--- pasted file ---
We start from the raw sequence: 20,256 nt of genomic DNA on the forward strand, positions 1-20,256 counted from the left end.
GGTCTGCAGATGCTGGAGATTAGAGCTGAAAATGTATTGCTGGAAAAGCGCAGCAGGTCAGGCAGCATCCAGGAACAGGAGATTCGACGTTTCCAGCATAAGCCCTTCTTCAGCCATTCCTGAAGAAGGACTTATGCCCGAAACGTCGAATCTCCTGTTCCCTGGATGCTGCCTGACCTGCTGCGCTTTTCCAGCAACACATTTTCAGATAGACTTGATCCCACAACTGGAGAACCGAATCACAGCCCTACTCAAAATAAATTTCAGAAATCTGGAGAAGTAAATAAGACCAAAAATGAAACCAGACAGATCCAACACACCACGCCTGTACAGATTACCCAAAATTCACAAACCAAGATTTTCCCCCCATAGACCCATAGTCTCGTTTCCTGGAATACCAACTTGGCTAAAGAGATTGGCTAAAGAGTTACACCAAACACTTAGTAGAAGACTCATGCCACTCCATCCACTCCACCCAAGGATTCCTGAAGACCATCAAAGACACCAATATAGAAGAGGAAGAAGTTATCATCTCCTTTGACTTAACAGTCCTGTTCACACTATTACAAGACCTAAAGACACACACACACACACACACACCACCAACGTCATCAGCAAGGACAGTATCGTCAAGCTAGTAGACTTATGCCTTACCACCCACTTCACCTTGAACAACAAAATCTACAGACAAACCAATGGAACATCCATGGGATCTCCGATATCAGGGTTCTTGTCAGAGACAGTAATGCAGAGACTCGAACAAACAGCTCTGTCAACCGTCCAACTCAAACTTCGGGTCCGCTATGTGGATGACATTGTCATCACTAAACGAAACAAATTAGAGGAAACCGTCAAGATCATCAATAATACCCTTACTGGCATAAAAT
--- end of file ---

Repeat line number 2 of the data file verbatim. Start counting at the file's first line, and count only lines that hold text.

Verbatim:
GGTCTGCAGATGCTGGAGATTAGAGCTGAAAATGTATTGCTGGAAAAGCGCAGCAGGTCAGGCAGCATCCAGGAACAGGAGATTCGACGTTTCCAGCATAAGCCCTTCTTCAGCCATTCCTGAAGAAGGACTTATGCCCGAAACGTCGAATCTCCTGTTCCCTGGATGCTGCCTGACCTGCTGCGCTTTTCCAGCAACACATTTTCAGATAGACTTGATCCCACAACTGGAGAACCGAATCACAGCCCTACTCAAAATAAATTTCAGAAATCTGGAGAAGTAAATAAGACCAAAAATGAAACCAGACAGATCCAACACACCACGCCTGTACAGATTACCCAAAATTCACAAACCAAGATTTTCCCCCCATAGACCCATAGTCTCGTTTCCTGGAATACCAACTTGGCTAAAGAGATTGGCTAAAGAGTTACACCAAACACTTAGTAGAAGACTCATGCCACTCCATCCACTCCACCCAAGGATTCCTGAAGACCATCAAAGACACCAATATAGAAGAGGAAGAAGTTATCATCTCCTTTGACTTAACAGTCCTGTTCACACTATTACAAGACCTAAAGACACACACACACACACACACACCACCAACGTCATCAGCAAGGACAGTATCGTCAAGCTAGTAGACTTATGCCTTACCACCCACTTCACCTTGAACAACAAAATCTACAGACAAACCAATGGAACATCCATGGGATCTCCGATATCAGGGTTCTTGTCAGAGACAGTAATGCAGAGACTCGAACAAACAGCTCTGTCAACCGTCCAACTCAAACTTCGGGTCCGCTATGTGGATGACATTGTCATCACTAAACGAAACAAATTAGAGGAAACCGTCAAGATCATCAATAATACCCTTACTGGCATAAAAT